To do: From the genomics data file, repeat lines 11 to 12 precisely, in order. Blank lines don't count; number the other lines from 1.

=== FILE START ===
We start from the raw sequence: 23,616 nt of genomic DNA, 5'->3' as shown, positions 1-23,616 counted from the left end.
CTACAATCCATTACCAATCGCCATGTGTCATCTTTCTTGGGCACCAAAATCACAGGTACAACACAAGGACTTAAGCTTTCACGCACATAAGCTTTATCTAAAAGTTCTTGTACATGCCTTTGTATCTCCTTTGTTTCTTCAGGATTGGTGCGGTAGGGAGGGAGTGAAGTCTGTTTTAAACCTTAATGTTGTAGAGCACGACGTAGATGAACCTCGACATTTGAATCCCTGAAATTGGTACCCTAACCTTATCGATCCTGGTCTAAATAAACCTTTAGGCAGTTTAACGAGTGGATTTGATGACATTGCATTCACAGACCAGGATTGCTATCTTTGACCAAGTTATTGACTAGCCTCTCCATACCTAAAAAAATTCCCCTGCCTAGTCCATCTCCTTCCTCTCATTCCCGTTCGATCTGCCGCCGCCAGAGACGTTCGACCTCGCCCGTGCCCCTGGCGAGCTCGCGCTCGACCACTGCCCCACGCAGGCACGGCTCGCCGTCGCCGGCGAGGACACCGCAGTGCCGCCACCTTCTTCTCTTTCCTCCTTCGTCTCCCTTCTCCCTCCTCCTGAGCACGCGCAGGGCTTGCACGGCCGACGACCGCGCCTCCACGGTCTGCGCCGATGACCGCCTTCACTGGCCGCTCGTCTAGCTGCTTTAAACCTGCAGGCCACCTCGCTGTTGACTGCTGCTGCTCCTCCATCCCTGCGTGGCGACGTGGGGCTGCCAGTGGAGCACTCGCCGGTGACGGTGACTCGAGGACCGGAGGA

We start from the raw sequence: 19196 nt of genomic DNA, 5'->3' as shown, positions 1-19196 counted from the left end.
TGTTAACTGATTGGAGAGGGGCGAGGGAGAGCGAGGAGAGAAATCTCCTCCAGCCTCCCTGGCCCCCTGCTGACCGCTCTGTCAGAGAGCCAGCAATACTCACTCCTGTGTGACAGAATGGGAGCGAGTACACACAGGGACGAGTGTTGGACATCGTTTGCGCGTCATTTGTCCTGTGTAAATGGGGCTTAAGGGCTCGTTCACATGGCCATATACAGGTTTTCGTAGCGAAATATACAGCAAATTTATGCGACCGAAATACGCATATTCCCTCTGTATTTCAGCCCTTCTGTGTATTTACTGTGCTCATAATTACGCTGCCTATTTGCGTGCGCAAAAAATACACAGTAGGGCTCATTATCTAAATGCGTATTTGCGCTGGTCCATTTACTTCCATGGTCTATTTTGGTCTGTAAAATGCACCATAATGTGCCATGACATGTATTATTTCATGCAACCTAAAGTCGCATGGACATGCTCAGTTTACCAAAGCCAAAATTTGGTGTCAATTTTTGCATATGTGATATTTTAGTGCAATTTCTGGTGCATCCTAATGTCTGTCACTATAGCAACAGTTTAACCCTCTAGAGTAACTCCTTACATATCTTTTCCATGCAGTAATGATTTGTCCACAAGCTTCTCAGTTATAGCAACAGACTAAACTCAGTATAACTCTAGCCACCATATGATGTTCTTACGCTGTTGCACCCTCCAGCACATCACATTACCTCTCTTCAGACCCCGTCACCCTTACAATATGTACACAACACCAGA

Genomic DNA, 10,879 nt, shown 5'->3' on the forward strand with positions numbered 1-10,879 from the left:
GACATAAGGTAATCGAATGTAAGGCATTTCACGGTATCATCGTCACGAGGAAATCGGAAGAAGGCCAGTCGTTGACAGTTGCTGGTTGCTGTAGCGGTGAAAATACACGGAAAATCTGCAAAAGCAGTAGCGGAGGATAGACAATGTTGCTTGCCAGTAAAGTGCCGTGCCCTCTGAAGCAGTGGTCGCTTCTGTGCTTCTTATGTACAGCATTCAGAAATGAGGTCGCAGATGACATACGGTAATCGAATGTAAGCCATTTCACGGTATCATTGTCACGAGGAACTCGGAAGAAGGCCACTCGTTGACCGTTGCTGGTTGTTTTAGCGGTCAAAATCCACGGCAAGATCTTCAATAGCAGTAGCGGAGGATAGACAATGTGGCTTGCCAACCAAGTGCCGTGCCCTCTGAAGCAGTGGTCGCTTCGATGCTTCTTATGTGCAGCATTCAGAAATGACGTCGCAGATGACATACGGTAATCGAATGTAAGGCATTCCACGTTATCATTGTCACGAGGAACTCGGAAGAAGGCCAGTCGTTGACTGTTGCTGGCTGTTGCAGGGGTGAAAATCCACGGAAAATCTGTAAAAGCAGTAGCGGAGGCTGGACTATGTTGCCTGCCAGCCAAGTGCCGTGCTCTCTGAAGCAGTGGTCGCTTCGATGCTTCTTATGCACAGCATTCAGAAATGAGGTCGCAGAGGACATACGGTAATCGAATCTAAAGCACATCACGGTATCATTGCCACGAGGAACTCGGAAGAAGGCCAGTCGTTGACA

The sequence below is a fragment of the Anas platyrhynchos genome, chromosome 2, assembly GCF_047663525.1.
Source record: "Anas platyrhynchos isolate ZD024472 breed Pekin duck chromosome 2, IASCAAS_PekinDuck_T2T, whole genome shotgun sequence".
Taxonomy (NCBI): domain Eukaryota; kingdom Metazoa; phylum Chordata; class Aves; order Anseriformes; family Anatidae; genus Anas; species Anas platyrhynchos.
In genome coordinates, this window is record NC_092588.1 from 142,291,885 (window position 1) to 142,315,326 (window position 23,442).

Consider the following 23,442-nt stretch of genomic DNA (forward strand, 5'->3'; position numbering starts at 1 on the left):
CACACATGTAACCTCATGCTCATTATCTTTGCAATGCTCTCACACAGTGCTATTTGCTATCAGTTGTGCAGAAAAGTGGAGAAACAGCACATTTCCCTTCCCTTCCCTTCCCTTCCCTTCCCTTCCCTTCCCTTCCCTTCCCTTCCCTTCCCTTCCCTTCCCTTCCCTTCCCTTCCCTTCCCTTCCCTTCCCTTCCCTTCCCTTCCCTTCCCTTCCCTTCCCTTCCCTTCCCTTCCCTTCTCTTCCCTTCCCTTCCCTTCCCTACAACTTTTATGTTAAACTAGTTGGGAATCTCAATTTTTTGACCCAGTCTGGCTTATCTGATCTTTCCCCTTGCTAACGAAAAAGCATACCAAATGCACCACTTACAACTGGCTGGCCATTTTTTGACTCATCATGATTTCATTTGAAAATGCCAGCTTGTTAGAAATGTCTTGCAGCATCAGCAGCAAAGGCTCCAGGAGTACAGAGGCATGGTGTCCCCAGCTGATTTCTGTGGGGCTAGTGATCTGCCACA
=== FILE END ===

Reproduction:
Consider the following 23,442-nt stretch of genomic DNA (forward strand, 5'->3'; position numbering starts at 1 on the left):
CACACATGTAACCTCATGCTCATTATCTTTGCAATGCTCTCACACAGTGCTATTTGCTATCAGTTGTGCAGAAAAGTGGAGAAACAGCACATTTCCCTTCCCTTCCCTTCCCTTCCCTTCCCTTCCCTTCCCTTCCCTTCCCTTCCCTTCCCTTCCCTTCCCTTCCCTTCCCTTCCCTTCCCTTCCCTTCCCTTCCCTTCCCTTCCCTTCCCTTCCCTTCCCTTCCCTTCCCTTCCCTTCTCTTCCCTTCCCTTCCCTTCCCTACAACTTTTATGTTAAACTAGTTGGGAATCTCAATTTTTTGACCCAGTCTGGCTTATCTGATCTTTCCCCTTGCTAACGAAAAAGCATACCAAATGCACCACTTACAACTGGCTGGCCATTTTTTGACTCATCATGATTTCATTTGAAAATGCCAGCTTGTTAGAAATGTCTTGCAGCATCAGCAGCAAAGGCTCCAGGAGTACAGAGGCATGGTGTCCCCAGCTGATTTCTGTGGGGCTAGTGATCTGCCACA